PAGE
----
Traci Carter vowed to help make a difference for at-risk youth when he lost his brother to gun violence less than a year ago. He has kept at it while leading the University of Hartford to its first NCAA Tournament appearance.
Carter, a 24-year-old graduate transfer, started Anchors Camp after his brother was slain last summer in their hometown of Philadelphia. City kids travel to a farm near tiny Madison, New York, where they participate in traditional camp activities but also tour Colgate University and are introduced at the camp to basic skills in fields such as plumbing, electrical work and barbering.
Hartford plays Baylor on Friday night and Carter, a point guard who averages about 12 points a game, can again showcase the work he’s done off the court. He speaks openly about losing his brother, including how it happened — and how it prompted him to take action.
“Philly, we’re the murder capital right now,” he said. “I had to figure out something to do to make a change.”
Carter’s brother, 21-year-old Semaj Carter, and two nephews, ages 18 and 15, were shot last July while sitting in a car after a recreation league basketball game. One nephew was shot in the face, the other in the ribs, but both survived.
Semaj, one of six of Carter’s siblings, did not.
He’d been raised primarily by a grandmother because, Carter said, their mother suffered from drug problems. Just three years older, Carter said he was a father figure to Semaj and recalls fixing his bottles when his brother was a baby.
Carter acknowledged that poor life decisions by his brother made Semaj a target of the shooting. But Carter said his brother also had a gift for engineering and could take almost anything apart and put it back together without directions.
He doesn’t think his younger brother ever saw a way to turn those skills into a better life. The goal of Anchors Camp, Carter said, is to demonstrate career paths that don’t involve sports and entertainment — or drugs — but still lead to success.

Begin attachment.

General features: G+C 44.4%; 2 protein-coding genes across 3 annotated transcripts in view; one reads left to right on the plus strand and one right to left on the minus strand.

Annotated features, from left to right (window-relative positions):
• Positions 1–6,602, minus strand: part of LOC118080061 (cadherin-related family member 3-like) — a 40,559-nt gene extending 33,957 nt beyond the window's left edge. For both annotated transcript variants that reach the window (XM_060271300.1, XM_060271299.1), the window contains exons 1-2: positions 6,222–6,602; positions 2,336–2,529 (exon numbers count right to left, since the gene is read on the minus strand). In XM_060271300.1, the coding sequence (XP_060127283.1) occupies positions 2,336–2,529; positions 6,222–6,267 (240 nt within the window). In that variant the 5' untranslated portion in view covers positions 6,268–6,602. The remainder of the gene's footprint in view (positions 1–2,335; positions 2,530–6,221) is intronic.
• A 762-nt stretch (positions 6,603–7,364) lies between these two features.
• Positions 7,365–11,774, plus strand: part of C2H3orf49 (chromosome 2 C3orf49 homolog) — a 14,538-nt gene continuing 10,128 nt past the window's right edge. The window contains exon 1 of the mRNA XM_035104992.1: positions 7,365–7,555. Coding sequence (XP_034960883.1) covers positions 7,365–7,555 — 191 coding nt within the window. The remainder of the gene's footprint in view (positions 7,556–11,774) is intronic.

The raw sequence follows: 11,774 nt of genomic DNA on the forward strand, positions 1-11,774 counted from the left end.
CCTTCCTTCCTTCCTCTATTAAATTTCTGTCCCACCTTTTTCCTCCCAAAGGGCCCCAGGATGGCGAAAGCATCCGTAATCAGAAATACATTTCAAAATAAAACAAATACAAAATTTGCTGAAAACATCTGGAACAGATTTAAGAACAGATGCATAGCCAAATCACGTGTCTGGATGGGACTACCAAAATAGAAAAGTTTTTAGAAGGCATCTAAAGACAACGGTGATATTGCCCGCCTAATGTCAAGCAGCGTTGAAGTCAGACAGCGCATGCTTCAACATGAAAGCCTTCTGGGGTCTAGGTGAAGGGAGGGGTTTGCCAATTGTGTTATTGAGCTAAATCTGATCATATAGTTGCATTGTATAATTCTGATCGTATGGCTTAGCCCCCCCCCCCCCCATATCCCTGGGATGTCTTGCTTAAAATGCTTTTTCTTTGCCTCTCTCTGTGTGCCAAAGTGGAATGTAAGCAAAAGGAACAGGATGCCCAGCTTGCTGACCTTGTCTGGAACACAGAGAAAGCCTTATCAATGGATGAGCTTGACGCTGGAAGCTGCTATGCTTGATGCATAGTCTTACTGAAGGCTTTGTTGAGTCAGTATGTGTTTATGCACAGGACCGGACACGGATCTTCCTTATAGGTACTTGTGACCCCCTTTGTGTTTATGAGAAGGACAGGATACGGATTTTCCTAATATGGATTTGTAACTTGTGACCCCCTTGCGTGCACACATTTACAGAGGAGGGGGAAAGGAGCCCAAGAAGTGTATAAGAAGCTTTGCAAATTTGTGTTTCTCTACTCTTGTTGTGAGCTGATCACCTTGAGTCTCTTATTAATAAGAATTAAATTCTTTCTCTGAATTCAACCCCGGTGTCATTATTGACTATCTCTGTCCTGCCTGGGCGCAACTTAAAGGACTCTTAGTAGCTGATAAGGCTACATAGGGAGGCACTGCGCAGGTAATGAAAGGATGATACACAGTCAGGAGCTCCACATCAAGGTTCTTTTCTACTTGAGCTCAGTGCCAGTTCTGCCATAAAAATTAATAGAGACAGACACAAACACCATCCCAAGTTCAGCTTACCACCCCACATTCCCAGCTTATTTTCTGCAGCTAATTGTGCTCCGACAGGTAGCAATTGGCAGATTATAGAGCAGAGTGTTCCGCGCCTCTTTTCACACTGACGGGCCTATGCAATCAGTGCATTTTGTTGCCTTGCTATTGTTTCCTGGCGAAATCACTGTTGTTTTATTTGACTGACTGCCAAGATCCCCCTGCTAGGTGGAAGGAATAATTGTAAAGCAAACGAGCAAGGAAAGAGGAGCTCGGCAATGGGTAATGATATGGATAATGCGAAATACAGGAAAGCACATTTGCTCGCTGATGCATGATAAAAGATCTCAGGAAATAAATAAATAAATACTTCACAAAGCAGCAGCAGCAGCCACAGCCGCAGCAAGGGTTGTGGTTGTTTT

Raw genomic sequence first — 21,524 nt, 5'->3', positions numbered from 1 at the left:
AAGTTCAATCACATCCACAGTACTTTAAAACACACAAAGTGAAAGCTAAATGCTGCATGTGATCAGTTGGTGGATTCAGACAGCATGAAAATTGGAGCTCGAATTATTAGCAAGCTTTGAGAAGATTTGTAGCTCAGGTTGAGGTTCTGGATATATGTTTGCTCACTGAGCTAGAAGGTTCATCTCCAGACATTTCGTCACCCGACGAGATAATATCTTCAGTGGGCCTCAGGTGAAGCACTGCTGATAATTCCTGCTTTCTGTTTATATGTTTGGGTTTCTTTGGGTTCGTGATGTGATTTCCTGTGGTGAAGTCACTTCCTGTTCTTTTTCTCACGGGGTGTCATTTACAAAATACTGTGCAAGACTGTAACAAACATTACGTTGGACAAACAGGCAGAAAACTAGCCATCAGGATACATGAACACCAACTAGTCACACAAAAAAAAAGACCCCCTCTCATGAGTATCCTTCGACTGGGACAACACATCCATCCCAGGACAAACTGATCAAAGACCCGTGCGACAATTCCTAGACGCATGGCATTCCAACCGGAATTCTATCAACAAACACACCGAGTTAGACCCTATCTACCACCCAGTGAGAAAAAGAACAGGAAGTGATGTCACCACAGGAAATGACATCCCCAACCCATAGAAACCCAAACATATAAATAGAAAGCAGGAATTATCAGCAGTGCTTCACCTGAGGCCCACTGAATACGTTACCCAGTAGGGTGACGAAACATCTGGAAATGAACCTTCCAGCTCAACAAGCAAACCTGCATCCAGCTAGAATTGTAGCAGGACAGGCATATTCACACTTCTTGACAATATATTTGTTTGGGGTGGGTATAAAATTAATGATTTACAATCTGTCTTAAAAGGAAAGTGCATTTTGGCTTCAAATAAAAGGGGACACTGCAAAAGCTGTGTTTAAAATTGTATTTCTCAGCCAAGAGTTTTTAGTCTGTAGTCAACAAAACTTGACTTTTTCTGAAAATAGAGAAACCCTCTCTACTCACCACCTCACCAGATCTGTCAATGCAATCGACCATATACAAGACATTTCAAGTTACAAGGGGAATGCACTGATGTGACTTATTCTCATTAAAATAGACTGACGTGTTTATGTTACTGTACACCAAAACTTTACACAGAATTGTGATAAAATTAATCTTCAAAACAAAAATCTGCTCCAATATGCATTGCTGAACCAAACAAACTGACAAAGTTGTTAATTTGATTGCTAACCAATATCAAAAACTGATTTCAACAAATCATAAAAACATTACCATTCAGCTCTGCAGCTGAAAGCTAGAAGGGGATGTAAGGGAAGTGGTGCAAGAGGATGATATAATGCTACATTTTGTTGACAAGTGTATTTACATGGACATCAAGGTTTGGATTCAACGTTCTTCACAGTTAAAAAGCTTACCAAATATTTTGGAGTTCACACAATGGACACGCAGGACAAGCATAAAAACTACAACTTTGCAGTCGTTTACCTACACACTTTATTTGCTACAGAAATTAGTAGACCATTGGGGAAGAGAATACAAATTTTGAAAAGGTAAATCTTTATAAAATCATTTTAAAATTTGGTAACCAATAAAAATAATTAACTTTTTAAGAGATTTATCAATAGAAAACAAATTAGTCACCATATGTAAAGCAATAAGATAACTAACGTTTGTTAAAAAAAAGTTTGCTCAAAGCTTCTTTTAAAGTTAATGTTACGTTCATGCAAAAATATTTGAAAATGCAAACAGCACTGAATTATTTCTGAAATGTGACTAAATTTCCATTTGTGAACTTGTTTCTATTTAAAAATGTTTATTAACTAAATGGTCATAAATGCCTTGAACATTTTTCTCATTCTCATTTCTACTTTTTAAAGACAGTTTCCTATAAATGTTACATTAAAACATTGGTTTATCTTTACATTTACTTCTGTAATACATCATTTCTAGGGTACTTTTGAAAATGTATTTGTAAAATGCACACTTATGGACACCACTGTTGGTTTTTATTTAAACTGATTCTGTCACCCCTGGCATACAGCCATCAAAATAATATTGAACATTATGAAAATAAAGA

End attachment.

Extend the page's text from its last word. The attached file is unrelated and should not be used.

Following Semaj’s death, Hartford coach John Gallagher took the guard on a beach vacation as a break from Philadelphia. Carter was introduced to Jim Newfrock, a former Korn Ferry executive who owned a farm in New York.
The idea for the camp was born during conversations and three weeks later, Carter brought his nephews and six other kids from his neighborhood to Newfrock’s farm. They were introduced to volunteer tradesmen and grief counselors, an experience that changed the lives of Carter’s nephews.
One discovered plumbing and currently is applying for internships with the help of camp officials. Another learned the electrical skills needed to fix an outlet in the family home.
“This is how you change neighborhoods, this is how you change communities,” Gallagher said. “For Traci’s brother this could have been an outlet that maybe would have changed his life. Because the system is set up the way it is, there is no opportunity.”
Carter is now raising funds for weeklong camps this summer and has filed paperwork to make Anchors Camp an official charity. Ever the point guard, he said he is working with Newfrock, schools and other charities to help direct campers to educational and vocational opportunities.
Carter said he found a new perspective through the camp that has made it easier to perform in meaningful basketball games — winning or losing was not the most important factor to success.
“It took a load off, a pressure off,” he said. “Once I began to figure out that my life does not solely depend on whether I’m successful on the court, my life started to change.”
Gallagher said Carter’s teammates have rallied around him since the tragedy and the team dedicated its America East Tournament championship to his brother. Next up is Baylor.
“We’re playing with house money right now,” Carter said. “We’re going to play loose and we’re going to play free.”
Carter will graduate in May with a master’s degree in communications and will begin working full-time on Anchors Camp, with the goal of eventually opening camps across the nation.